In the last couple of years since our monthly lunch club began visiting some of Southern California’s most famous and historic restaurants, we’ve been pressured by many friends interested in joining our four-man group.
We have managed to resist till now, but we finally realized that four senior citizens like ourselves could use someone with a good memory. Sometimes it takes all four of us to tell a story and recall all the events that took place. I think we may have found that person.
Her name is Siri. She’s courteous. She’s quiet. She doesn’t speak unless spoken to, and she doesn’t take up much space at the table. You may know her as the voice of the iPhone. Siri has become an important member of our team recently and has been an invaluable resource as we each struggle to remember a fact that once came to mind so easily.
For example, at our most recent luncheon at Taverna Tony’s in Malibu, she told us how to pronounce the dish “Moussaka” and helped us avoid making fools of ourselves. She said in her rather stilted voice: “The word is pronounced Mu-‘sa-ka.” I thanked her for the info and carefully placed her next to my knife and fork.
We’ve all come to know Siri as a dependable friend who is always at our beckoned call — at least where there is access to Wi-fi and/or cell towers. We have wondered aloud how we managed to get through our day before she entered our lives. We’ve developed a deep personal relationship with her but often wish that she had a more engaging and convivial personality.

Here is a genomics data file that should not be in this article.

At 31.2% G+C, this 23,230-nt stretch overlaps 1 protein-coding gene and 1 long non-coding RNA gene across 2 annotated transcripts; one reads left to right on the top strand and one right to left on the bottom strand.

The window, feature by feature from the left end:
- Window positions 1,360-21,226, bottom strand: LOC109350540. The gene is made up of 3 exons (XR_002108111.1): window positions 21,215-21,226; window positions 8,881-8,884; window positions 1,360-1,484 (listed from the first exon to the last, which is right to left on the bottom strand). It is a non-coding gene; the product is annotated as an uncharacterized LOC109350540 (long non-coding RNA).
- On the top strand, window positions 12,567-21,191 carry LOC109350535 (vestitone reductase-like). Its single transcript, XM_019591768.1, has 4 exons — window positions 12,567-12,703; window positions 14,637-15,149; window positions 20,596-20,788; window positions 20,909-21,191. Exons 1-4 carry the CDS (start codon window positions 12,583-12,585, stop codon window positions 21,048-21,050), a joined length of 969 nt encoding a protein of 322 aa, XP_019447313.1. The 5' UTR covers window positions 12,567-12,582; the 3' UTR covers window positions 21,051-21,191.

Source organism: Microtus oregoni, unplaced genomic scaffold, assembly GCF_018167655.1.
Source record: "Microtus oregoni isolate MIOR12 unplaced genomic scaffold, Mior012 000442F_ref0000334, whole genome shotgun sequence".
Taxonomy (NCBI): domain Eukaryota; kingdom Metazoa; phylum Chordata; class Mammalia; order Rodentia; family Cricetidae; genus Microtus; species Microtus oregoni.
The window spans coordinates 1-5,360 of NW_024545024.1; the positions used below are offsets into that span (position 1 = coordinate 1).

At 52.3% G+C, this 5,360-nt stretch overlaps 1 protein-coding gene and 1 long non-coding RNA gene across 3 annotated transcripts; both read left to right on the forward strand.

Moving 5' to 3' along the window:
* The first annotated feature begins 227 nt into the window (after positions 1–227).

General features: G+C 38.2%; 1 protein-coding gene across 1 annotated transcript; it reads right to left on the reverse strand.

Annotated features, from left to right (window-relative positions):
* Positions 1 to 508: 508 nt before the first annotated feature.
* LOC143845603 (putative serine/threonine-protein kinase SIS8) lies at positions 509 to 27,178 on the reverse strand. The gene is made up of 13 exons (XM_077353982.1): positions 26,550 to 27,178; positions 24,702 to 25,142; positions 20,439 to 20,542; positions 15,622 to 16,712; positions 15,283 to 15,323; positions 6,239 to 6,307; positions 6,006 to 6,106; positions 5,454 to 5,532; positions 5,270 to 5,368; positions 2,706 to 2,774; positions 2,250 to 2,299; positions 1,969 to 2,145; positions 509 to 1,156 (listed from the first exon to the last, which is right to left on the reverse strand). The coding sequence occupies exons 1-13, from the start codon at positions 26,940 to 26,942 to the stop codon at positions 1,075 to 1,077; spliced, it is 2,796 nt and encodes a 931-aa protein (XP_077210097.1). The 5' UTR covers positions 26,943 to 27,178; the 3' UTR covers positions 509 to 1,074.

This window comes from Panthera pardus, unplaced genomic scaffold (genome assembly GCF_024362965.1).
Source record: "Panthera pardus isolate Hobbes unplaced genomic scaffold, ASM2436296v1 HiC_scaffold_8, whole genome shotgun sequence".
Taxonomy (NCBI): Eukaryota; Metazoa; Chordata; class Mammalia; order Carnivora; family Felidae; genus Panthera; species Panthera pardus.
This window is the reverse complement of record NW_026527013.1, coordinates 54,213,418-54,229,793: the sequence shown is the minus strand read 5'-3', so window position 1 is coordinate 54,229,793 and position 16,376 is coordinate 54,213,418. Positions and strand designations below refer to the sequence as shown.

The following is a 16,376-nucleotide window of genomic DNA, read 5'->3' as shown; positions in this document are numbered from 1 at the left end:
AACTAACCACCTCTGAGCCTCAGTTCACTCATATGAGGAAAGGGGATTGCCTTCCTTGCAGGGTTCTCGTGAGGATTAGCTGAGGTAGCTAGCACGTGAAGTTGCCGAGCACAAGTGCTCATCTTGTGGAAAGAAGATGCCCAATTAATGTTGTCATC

But first, a little about a typical outing.
I was introduced to Greek food at an early age in my hometown of Houston at the legendary Athens Bar and Grill, which was located along the Houston Ship Channel that welcomed Greek ships transporting their goods. Nightlife was lively there as the Greek sailors joined in traditional line-dancing throughout the restaurant to their festive music.
When we arrived at Taverna Tony’s, I was quickly reminded that this was not the Athens Bar and Grill. Let’s face it, “authentic” is not the first word that comes to mind when you’re visiting Malibu. Nevertheless, the setting is pleasant and the food is quite good.
I experienced a “first” that day when Barry allowed me a taste of his grilled octopus, a dish that had never tantalized me. I was won over immediately — at least by the way Taverna Tony’s kitchen prepared his order.
Josh ordered the charcoal-grilled lamb tenderloin. He has become famous recently for ordering enough food to feed the entire Dallas Cowboys football team. He left with a huge doggie bag that contained the leftover lamb, the remaining bread in our basket, the French fries and, likely, the salt and pepper shakers and table cloth.
Arnie opted for the deep dish Pastichio, which is Greek-style lasagna, while I ordered the Greek California Salad which included the always-trendy sun-dried tomatoes. (Would someone explain to me who came up with the “sun-dried” idea for tomatoes? I’m betting this is the same person who created tofu — the world’s most infamous placeholder for real food.)
During our dessert course, we called on Siri to answer the pressing question of who was Claudette Colbert’s co-star in the Preston Sturges film “The Palm Beach Story.” Once again, she knew without hesitation: Joel McCrea. Now, you’re beginning to understand why she was invited to join the group — and you weren’t.
I was forced to place Siri in my pocket when our custard pie dessert was served because of our suddenly crowded table. The large slice of pastry lasted about a nano-second as we engaged in some serious fork-dueling.
On the way home, I asked Siri what our next restaurant choice should be and we all agreed she offered a rather lame answer: “Please tell me what kind of food you like.” I hope Siri understands she’s still on probationary status with this group. Then again, it’s pretty hard to fault her about some matters when she lacks taste buds and can’t revel in grilled octopus — or appreciate a Preston Sturges comedy.
Former Wacoan Bob Vickrey is a member of the Board of Contributors for the Waco Tribune-Herald and a regular contributor to the Boryana Books website. He lives in Pacific Palisades, California.